"And we have liftoff, liftoff of America's first space shuttle!"
That's what Hugh Harris, NASA's launch commentator, told the world when Columbia launched from the Kennedy Space Center on April 12th, 1981. "The shuttle has cleared the tower."
Columbia was the first re-usable spacecraft for humankind and marked the beginning of the Space Shuttle Program, forever changing space travel.
Two days after the flight launched, with Commander John Young and pilot Bob Crippen on board, it safely touched down at Edwards Air Force base in California. After 36 orbits around the Earth, mission STS-1 was a success.
"Like a mirage over the desert, a speck in the distance. It is the Columbia," reported Dan Rather, then anchor of the "CBS Evening News."
It was a daring flight, no doubt. In fact, it's often been called "the boldest test flight in history."
"On a long list of firsts one stunning fact stands out," NASA says. "It was the first time in history a new spacecraft was launched on its maiden voyage with a crew aboard."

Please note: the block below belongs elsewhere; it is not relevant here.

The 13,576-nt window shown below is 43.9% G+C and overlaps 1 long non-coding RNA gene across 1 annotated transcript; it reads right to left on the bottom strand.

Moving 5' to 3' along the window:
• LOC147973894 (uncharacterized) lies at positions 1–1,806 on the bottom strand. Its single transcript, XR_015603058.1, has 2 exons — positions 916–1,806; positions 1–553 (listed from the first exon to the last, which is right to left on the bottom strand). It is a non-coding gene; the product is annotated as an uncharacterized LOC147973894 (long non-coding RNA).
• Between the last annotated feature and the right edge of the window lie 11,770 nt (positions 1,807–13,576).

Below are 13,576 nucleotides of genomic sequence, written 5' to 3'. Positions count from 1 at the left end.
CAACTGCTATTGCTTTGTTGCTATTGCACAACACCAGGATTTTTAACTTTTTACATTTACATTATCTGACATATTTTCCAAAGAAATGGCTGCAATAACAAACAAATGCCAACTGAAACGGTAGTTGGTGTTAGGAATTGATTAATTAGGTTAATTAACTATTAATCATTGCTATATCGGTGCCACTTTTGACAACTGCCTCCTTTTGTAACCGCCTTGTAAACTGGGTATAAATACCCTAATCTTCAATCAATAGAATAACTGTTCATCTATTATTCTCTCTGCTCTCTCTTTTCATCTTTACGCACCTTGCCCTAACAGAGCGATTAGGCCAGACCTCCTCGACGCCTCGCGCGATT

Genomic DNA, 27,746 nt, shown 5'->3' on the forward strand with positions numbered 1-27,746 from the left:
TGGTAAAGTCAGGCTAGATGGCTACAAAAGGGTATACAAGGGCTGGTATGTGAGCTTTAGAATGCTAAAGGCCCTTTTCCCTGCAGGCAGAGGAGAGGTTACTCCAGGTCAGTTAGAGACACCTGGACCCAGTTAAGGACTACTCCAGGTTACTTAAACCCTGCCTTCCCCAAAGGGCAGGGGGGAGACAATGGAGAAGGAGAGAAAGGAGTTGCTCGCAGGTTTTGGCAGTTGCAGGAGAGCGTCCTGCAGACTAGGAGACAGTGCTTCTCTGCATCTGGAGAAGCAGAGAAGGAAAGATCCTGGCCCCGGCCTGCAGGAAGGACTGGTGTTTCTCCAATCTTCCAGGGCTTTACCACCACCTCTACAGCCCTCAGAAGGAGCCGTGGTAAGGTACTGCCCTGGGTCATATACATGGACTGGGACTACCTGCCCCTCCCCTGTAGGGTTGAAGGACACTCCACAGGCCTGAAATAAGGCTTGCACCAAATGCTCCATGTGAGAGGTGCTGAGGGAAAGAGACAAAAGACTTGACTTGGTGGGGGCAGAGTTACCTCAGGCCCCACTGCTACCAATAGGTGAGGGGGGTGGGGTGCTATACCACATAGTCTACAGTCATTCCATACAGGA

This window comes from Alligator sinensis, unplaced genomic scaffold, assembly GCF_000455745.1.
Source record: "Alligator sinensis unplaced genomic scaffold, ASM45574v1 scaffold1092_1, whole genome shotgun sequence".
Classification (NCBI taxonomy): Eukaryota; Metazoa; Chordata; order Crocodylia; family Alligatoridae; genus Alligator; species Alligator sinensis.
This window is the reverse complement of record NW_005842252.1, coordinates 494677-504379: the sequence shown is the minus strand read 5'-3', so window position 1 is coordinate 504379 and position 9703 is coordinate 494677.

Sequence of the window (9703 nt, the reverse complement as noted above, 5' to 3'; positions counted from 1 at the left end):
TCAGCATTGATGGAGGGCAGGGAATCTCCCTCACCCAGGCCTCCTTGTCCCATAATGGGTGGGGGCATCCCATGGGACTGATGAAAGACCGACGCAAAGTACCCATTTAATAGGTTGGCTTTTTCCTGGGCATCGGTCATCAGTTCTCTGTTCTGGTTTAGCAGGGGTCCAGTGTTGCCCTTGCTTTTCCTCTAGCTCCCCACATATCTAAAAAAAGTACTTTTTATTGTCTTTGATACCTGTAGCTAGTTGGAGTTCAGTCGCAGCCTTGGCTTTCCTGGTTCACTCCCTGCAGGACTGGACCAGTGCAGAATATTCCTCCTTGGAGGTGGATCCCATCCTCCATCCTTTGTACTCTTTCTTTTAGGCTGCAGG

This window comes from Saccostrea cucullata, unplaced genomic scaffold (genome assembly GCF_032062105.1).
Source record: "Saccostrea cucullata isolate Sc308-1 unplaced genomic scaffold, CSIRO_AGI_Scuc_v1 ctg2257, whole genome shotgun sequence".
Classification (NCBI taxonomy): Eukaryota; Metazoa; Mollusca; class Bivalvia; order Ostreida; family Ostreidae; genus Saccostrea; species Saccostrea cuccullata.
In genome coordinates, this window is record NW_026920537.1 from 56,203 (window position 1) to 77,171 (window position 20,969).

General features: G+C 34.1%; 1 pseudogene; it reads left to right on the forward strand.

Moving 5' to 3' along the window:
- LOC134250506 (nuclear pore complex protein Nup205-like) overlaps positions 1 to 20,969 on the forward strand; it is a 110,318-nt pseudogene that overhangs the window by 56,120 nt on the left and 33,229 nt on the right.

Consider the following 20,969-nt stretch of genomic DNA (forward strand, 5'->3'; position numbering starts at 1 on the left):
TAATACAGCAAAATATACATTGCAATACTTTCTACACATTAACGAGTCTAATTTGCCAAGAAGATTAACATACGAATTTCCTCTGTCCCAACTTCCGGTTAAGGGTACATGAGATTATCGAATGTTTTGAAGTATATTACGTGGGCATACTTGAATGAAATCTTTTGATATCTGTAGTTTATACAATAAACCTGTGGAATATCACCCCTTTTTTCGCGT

The flight was launched exactly 20 years after Russian Yuri Gagarin became the first human in space on April 12th, 1961.
Columbia's historic run as the shuttle program's pioneer came to a tragic end upon its return on February 1, 2003. The spacecraft disintegrated while reentering the Earth's atmosphere, killing all seven crew members on board.
- NASA remembers Columbia, honors fallen astronauts
- "It broke up! The shuttle broke up!": Remembering Columbia
It wasn't the first disaster of the shuttle era -- the Challenger disaster in 1986 was a major loss for NASA and left the world stunned.
Thirty years after mission STS-1 kicked off the Space Shuttle Program, it came to an end on July 21, 2011 after 135 missions.
More than 350 people from 16 countries flew 852 times on five shuttles. Those shuttles traveled over 542 million miles while hosting thousands of experiments, exponentially growing mankind's understanding of the world beyond this Earth.
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